PREVIEW: Ship Breaker’s future is dark, exciting eco-scifi

Ship Breaker by Paolo Bacigalupi; published by Little, Brown, New York, publication date May 2010; 323 pages.

REVIEWER’S NOTE: This review is based on an ARC (advance reading copy) provided for free by the publisher.

Nailer’s hard-scrabble life at the bottom of the food chain is day-to-day.  Today he is small enough to work scavenge on the beached ships; tomorrow, who knows?  He’s not sure of his age, his future, or his beliefs (although he’s sure to pray and make sacrifices to all of the deities his neighbors believe in).  What is he sure of?  His father’s volatile violence; the bonds of crew; and the desperate hope of becoming like Lucky Strike, finding and claiming a scavenge for himself.  A “city killer” storm drives a clipper ship into shore and Nailer discovers it with the help of Pima, his crewmate and best friend.  On board, the only survivor is a swank, Nita, they dub Lucky Girl.  Nita is heir to the northern clan that controls scavenge and shipping.  Is she Nailer’s lucky strike?  By saving her, will his future be safe, secure, and rich?

Nailer’s story is a breathtaking adventure in the dystopian world 100 years in our future.  Global warming has melted the polar ice caps.  Weather has become the biggest threat to mankind.  Society has crumbled into two groups: the haves and the have-nots.  The abject poverty of the have-nots is punctuated by their total lack of technology.  Mutant half-men (equal genetic parts tiger, dog and man) viciously and loyally guard the haves.

So much more lies between the lines of Bacigalupi’s debut YA novel.  He writes, “The book in question is Ship Breaker, a young adult novel about all of my favorite things: global warming, peak oil, genetic engineering, poverty and collapsed societies.  You know, happy fun stuff.  Fortunately, it’s also a ripping adventure.”*  While it is a dark tale of a dystopian future, it is also an engrossing adventure with a tenacious, likable protagonist.  Teens who enjoyed Suzanne Collins’ The Hunger Games and Catching Fire will be drawn to this tale.  Fans of Kenneth Oppel’s Airborn series will enjoy looking at the world from the sea rather than the air.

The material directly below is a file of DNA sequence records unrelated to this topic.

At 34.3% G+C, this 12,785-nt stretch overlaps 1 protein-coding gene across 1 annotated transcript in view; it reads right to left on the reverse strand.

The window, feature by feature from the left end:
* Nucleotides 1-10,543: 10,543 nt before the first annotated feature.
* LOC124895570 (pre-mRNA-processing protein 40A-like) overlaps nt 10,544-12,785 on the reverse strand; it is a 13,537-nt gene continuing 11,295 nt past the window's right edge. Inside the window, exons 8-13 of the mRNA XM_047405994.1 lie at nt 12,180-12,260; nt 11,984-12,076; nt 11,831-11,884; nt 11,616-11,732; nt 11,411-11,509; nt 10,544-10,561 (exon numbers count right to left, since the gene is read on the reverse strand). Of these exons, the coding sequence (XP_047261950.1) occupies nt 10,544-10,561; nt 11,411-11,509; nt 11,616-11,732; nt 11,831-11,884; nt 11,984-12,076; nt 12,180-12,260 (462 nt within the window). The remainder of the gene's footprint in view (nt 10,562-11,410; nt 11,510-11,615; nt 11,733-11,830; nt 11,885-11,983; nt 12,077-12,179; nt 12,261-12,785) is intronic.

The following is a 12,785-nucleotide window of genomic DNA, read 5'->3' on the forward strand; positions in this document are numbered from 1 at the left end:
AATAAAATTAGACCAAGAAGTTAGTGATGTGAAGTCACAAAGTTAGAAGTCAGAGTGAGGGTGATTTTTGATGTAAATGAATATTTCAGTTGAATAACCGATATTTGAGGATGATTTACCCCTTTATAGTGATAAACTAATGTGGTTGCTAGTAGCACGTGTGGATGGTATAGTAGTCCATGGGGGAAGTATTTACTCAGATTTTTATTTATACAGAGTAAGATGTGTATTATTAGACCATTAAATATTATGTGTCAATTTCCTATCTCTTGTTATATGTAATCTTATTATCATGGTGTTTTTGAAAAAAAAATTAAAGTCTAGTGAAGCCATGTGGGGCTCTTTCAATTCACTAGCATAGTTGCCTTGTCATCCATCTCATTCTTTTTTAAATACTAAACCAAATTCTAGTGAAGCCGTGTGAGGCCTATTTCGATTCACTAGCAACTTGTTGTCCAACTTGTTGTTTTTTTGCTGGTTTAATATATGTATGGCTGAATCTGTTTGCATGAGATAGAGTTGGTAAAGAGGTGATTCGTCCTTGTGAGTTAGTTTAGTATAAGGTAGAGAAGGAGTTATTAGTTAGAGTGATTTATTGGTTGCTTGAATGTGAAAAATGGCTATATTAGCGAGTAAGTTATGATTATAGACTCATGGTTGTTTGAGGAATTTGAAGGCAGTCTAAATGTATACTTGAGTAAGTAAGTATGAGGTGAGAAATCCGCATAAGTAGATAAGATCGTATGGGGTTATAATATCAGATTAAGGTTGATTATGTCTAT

4P     5Q     Grade Level: 9-12+

Cover Art: The cover of the ARC is shown here.  The rusty background with the title scratched in like Nailer marked ductways in the story is intriguing but will only be understood by readers.  I think it is interesting enough to generate interest in teens.

Suggested Reading List: The Way It Could Be (Science Fiction or Fantasy)

* Quoted at


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